Summer came, and just as abruptly as the warmer weather seemed to take hold – it went away. Now, Autumn well and truly has a hold of us, with only colder weather promised to come. If you’ve got green fingers, then chances are your garden was beautifully in bloom all Summer long – but what can you do to keep it healthy through the Winter until Spring has sprung again? If you’re wanting to make sure your garden stays healthy all year long, here’s how you can get it ready for the
cold weather ahead.
Get Rid of Any Dead or Diseased Plants and Weeds
Imagine you were planning on selling your house fast this Winter. It can be difficult enough to sell in the winter months anyway, never mind if your garden is looking a little, shall we say, worse for wear.
This is just one reason of many why it’s so important to get rid of any dead or diseased plants or pesky weeds that are hanging around your garden. They can’t bring anything positive, so it’s best to just get rid of them.
If, like many people you decide on leaving these until the Spring, you’re likely to be the victim of a pest invasion. Slugs and snails will see this sort of thing as a glorious feast, so really, you’re just inviting them into your garden by leaving it readily available for them. This means the slugs will likely nest here, and when Spring comes around and you’re replanting all of your precious little seedlings – they’ll be ready to pounce on those too. don’t give them a reason to claim sanctuary in your garden!
The good thing about most of this sort of debris is it doesn’t have to go to waste, and can actually be composted, which will nicely contribute to the growth of your garden in the future. However, any of the diseased foliage has to go, as it increases the chances highly of diseases such as blight being spread. These can be easily burned at a high temperature.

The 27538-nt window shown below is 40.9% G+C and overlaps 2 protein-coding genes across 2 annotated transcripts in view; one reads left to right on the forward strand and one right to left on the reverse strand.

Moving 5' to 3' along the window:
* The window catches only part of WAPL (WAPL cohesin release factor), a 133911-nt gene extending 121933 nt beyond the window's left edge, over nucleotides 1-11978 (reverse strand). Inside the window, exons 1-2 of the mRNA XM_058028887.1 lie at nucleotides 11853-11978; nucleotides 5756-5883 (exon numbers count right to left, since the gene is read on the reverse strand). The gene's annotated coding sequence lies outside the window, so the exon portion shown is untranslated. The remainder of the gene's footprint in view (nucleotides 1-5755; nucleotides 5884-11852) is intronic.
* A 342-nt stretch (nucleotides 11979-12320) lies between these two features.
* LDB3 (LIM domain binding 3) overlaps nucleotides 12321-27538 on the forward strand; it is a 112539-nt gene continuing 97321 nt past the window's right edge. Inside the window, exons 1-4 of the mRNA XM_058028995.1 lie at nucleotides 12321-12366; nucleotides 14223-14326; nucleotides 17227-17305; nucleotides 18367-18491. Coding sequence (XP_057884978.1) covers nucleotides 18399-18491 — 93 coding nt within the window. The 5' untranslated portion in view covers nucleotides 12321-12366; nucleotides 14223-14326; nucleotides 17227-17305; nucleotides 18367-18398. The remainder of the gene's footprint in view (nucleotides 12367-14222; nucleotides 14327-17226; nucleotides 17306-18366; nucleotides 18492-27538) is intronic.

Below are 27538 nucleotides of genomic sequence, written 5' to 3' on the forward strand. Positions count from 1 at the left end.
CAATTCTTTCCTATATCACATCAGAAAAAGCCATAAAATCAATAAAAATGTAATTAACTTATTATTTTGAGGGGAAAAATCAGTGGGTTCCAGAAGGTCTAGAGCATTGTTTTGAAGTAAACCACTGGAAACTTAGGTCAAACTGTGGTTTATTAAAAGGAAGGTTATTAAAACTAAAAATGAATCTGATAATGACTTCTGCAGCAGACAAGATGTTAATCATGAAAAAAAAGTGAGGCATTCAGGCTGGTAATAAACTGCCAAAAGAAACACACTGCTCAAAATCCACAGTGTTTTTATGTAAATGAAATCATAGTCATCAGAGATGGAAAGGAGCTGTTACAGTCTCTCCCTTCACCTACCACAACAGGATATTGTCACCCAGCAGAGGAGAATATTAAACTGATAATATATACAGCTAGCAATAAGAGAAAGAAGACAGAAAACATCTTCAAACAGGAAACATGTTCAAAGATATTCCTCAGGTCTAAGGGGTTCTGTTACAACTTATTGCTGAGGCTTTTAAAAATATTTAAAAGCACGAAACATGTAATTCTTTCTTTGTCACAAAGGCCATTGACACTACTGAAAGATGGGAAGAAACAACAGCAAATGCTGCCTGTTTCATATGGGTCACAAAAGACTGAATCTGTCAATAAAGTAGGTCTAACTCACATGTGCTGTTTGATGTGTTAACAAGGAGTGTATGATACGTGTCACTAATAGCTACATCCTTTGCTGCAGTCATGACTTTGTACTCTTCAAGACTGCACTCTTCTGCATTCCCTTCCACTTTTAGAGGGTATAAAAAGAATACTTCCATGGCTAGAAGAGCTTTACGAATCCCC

Burn Waste and Produce Ash
Burning waste and keeping the ash to use in your garden can be highly beneficial, surprisingly enough. It’s actually really good for helping you to get rid of diseased wood material too, so it’s a win win.
Wood ash is a great addition to the garden, because it’s a good alkaline that contains potassium which is a nutrient that’s vital for the health of your crops. If you use small amounts in your compost, you’ll reap the benefits. It’s especially good for this if you ever use acidic produce like orange peels in your compost, because it helps to level out the overall acidity levels – plus it can reduce the risk of your garden and plants becoming diseased with clubroot. If you ever end up growing raspberries, apples or tomatoes, it’s a great supplement for them too.
Generally Maintain Your Garden
So the weather might not be grand …